The Super Bowl since has expanded its live feed around the world. Everyone can watch how technologically savvy the game is, as I wrote in Technology Innovation and the NFL  But if you wanted to see the original US commercials too, you had to leave VCR or TiVo on at home. We have had "time shifting" for a while when it comes to TV. Record it on schedule, watch it any time.

Now along comes "place shifting". Satellite TV allows for watching the show on a Jetblue flight or an automobile. On the ground, there is the exciting new Slingbox technology (the company recently picked up another $ 45 m in funding) which allows you to watch programs from your home TV on your laptop anywhere you can find a WI-FI hotspot. At the CES in Las Vegas last month Sony introduced its response to Slingbox - its LocationFree Player Pak.

Of course, almost 20 million folks watch the game at home and invite 50 million of their friends. Reason to do some "furniture shifting" and bring in those giant TV sets - per this USA Today article aptly titled Rooms to fit any television? To enjoy in sharp high definition "every bead of sweat on Bud Light bottles as clearly as those on the players."

Finally, there are always those that enjoy the empty streets on Super Bowl Sunday. Here's an article on some of your alternatives for the evening. But at least be savvy enough to discuss the commercials at the water cooler Monday morning. These guys based around the corner in Hong Kong will allow you to download the MPEG4 files on your iPod. Especially if you plan to collect on the Bowl square sheet, likely a lot more automated than a few years ago so there is a little less "square shifting".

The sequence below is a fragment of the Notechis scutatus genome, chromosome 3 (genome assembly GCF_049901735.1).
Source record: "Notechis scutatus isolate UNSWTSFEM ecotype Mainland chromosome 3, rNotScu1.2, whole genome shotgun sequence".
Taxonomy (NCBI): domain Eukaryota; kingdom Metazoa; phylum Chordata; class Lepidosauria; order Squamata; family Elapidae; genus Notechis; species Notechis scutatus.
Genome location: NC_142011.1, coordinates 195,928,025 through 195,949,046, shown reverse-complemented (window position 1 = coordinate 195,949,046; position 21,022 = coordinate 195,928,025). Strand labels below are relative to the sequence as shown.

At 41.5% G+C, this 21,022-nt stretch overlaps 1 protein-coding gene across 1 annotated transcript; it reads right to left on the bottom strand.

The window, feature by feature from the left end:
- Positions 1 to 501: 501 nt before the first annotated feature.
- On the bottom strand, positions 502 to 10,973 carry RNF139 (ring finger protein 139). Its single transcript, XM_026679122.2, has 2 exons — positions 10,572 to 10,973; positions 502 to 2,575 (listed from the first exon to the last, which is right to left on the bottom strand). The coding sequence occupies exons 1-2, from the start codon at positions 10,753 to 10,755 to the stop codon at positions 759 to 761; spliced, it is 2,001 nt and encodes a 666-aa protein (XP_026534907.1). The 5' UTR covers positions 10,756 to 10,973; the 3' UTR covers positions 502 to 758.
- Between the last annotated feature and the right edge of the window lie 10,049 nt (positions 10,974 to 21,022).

My pick: Seahawks by 3. I went to school in Dallas and still have not forgiven the Steelers for the 70s. Also, got to go with a technology savvy owner, much as I do enjoy watching Big Ben throw the long ball and Big Jerome rumble.

Technology Innovation and Restaurants

While this article is more of a prediction on 2006 trends in the restaurant business, I was impressed how technology is revolutionizing the restaurant business. See the opportunities for web ordering, PDAs, kiosks, on-line training, configurators (for more custom orders). This article offers more thoughts on technology to remember customer preferences and match foods with wines.

I have previously written about innovative technology at Starbucks and those on drive throughs here.

Of course, go to Silicon Valley and you still find a number of people go to the low-tech, but always reliable, Hobee's

Technology Innovation and Car Navigation

This is an update to my post Technology Innovation and Driving

Volkswagen announces it has been working a three dimensional navigation display using Google Earth.

The CES show in Las Vegas last month was chock full of new auto electronics as this CNET gallery shows.